After 3 months, I’ve finally gotten Li San’s wedding photos of CY. Li San and I have known each other since our first day in Australia. Looking back, I can’t believe how our paths have crossed and what a blessing she’s been in my life. It feels like it was yesterday, Krys, LS and I were walking down the streets of Hobart, shopping and chatting away. I still remember us staring at our shadows on the pavement and laughing about how we looked like Charlie’s Angels. 3 very different girls, from 3 very different family backgrounds, with 3 very different personalities but one common thing – friendship without boundaries and inhibitions. These 2 gals have been nothing but a solid support in my life and that speaks a lot, as people who know me well, will know I’ve always had more close guy friends than I have girlfriends. Seeing how we’ve all grown in the last 7 years brings a huge smile to my face.

It was a pleasure and an honour for me to have had the opportunity to make LS’s wedding cake. LS and Jeeuk are certainly a couple you can say have seen the test of time and distance. I have to say not only was I proven greatly wrong, but was very impressed by how 2 people stayed together for so long despite the  distance – with one in Vancouver and the other in Hobart! Thank you so much guys for allowing me the joy of being a part of your journey towards a lifelong of laughter and love.

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Well, well, well….another month has passed and once again I bring to you this month’s DB challenge. We have gone back to the good, old classic – everyone’s (or nearly everyone’s) favourite – cheesecake. The April 2009 challenge is hosted by Jenny from Jenny Bakes and she has chosen Abbey’s Infamous Cheesecake as the challenge. The DB-ers had the freedom to do anything they wanted with this cake – flavours, decoration – everything entirely up to you – basically the sky is your limit! 

 

I’ve probably mentioned before that Alan’s favourite dessert is cheesecake. If he could, he’d have cheesecake and only cheesecake for his 3 meals! However, he’s a really classic and traditional eater so in order to ensure someone finishes this cake, I had no choice but to succumb to his classic tastes. :( In the end, I decided on passionfruit and lime – something to celebrate the near end to fresh summer fruits.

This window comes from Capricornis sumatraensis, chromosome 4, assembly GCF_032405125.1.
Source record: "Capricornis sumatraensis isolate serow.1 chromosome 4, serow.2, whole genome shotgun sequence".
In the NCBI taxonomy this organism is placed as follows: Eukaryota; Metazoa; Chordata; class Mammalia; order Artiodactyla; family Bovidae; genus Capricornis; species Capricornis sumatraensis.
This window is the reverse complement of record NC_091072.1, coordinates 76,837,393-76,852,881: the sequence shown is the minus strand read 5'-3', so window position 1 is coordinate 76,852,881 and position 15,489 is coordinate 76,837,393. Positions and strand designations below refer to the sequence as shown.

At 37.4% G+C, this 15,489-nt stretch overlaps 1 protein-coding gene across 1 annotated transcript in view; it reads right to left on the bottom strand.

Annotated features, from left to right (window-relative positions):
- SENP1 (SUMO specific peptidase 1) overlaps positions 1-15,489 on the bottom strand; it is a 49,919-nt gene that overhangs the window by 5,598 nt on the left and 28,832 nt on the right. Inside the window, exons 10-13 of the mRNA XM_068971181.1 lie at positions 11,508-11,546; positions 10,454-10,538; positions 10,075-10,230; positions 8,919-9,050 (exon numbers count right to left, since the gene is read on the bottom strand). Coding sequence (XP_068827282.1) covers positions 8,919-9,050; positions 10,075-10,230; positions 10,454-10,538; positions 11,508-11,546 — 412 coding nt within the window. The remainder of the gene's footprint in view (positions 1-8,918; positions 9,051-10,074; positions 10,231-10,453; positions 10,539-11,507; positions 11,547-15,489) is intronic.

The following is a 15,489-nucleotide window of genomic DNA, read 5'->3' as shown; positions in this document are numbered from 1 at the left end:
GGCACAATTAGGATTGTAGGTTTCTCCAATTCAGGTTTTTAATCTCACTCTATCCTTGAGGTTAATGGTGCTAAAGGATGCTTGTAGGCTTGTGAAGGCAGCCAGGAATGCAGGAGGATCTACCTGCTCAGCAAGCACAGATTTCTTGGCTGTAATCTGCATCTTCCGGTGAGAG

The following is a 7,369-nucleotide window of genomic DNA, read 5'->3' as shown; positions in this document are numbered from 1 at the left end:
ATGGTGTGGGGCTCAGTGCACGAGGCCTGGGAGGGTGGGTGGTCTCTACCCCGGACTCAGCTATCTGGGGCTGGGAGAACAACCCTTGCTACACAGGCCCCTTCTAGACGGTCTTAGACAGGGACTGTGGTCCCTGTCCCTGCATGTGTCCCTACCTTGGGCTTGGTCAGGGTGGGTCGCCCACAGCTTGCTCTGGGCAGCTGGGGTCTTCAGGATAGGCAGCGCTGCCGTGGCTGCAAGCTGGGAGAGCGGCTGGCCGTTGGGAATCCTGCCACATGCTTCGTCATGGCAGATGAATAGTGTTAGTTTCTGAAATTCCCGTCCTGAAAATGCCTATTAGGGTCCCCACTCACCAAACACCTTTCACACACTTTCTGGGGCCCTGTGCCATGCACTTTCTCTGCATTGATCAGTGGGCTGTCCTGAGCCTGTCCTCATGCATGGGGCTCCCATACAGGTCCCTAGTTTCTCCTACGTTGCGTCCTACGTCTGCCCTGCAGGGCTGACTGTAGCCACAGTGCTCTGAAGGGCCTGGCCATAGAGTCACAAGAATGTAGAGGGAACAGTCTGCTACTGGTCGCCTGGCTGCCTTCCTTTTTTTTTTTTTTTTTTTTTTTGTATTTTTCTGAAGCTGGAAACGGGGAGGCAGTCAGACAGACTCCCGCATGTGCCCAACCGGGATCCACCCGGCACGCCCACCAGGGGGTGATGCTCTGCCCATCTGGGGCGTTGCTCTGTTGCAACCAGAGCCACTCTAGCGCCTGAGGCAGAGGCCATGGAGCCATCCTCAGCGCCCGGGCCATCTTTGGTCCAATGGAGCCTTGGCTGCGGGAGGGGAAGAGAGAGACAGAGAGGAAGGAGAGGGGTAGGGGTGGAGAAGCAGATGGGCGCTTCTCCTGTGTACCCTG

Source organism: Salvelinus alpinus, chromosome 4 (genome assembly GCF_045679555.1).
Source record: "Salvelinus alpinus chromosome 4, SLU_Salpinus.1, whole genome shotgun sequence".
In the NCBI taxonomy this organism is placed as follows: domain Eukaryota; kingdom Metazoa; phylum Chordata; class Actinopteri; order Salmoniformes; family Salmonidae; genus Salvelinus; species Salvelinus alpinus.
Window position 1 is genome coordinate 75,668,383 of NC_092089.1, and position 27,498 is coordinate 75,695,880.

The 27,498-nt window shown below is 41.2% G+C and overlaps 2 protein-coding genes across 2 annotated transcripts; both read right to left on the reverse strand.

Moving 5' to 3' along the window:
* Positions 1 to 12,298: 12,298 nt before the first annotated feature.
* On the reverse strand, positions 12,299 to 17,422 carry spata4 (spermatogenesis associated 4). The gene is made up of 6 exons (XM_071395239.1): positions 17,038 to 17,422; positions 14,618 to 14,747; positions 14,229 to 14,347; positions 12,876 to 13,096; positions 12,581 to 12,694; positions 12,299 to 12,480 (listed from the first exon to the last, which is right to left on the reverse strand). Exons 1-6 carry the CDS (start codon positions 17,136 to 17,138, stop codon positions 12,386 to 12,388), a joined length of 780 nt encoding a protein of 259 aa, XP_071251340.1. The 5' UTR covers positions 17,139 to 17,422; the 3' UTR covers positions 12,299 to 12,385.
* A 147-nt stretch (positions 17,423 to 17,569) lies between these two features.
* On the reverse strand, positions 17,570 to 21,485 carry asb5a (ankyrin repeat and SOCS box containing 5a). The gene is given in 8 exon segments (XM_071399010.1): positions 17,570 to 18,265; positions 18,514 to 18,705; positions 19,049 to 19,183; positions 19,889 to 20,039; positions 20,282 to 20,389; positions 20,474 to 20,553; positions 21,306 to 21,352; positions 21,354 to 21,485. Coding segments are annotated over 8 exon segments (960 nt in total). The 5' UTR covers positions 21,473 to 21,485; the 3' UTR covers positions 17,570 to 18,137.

Abbey’s Infamous Cheesecake:

Ingredients:

Crust:
2 cups / 180 g graham cracker crumbs

1 stick / 4 oz butter, melted

2 tbsp. / 24 g sugar

1 tsp. vanilla extract

Cheesecake:
3 sticks of cream cheese, 8 oz each (total of 24 oz) room temperature

1 cup / 210 g sugar

3 large eggs

1 cup / 8 oz heavy cream

1 tbsp. vanilla extract (or the innards of a vanilla bean)

2 fresh limes – juice and zest

4 fresh passionfruit

Method:

1. Preheat oven to 350 degrees F (Gas Mark 4 = 180C = Moderate heat). Begin to boil a large pot of water for the water bath.

2. Mix together the crust ingredients and press into your preferred pan. You can press the crust just into the bottom, or up the sides of the pan too – baker’s choice. Set crust aside.

3. Combine cream cheese and sugar in the bowl of a stand-mixer (or in a large bowl if using a hand-mixer) and cream together until smooth. Add eggs, one at a time, fully incorporating each before adding the next. Make sure to scrape down the bowl in between each egg. Add heavy cream, vanilla, lime juice, lime zest and passionfruit and blend until smooth and creamy.

4. Pour batter into prepared crust and tap the pan on the counter a few times to bring all air bubbles to the surface. Place pan into a larger pan and pour boiling water into the larger pan until halfway up the side of the cheesecake pan. If cheesecake pan is not airtight, cover bottom securely with foil before adding water.

5. Bake 45 to 55 minutes, until it is almost done – this can be hard to judge, but you’re looking for the cake to hold together, but still have a lot of jiggle to it in the center. You don’t want it to be completely firm at this stage. Close the oven door, turn the heat off, and let rest in the cooling oven for one hour. This lets the cake finish cooking and cool down gently enough so that it won’t crack on the top. After one hour, remove cheesecake from oven and lift carefully out of water bath. Let it finish cooling on the counter, and then cover and put in the fridge to chill. Once fully chilled, it is ready to serve.

Prep notes: While the actual making of this cheesecake is a minimal time commitment, it does need to bake for almost an hour, cool in the oven for an hour, and chill overnight before it is served. Please plan accordingly!

 

 

 

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It’s been awhile since I last updated this blog. So much has happened I don’t even know where to begin….

And just so you know, this time round, I do have a valid reason for being MIA. Now, for the moment everyone’s been waiting for…*drumroll*….Alan and I relocated to Sydney at the end of Dec 08/early Jan 09! So yes, it’s a big change for both of us as we’ve been in tassie for 6 years and no where will ever feel like home the way tassie has been for us both, especially for me. Tassie is where I discovered myself, where I discovered my passion in life& where I found myself accepted and loved by the ones around me. Tassie will always hold a very special place in my heart and will always be home to me.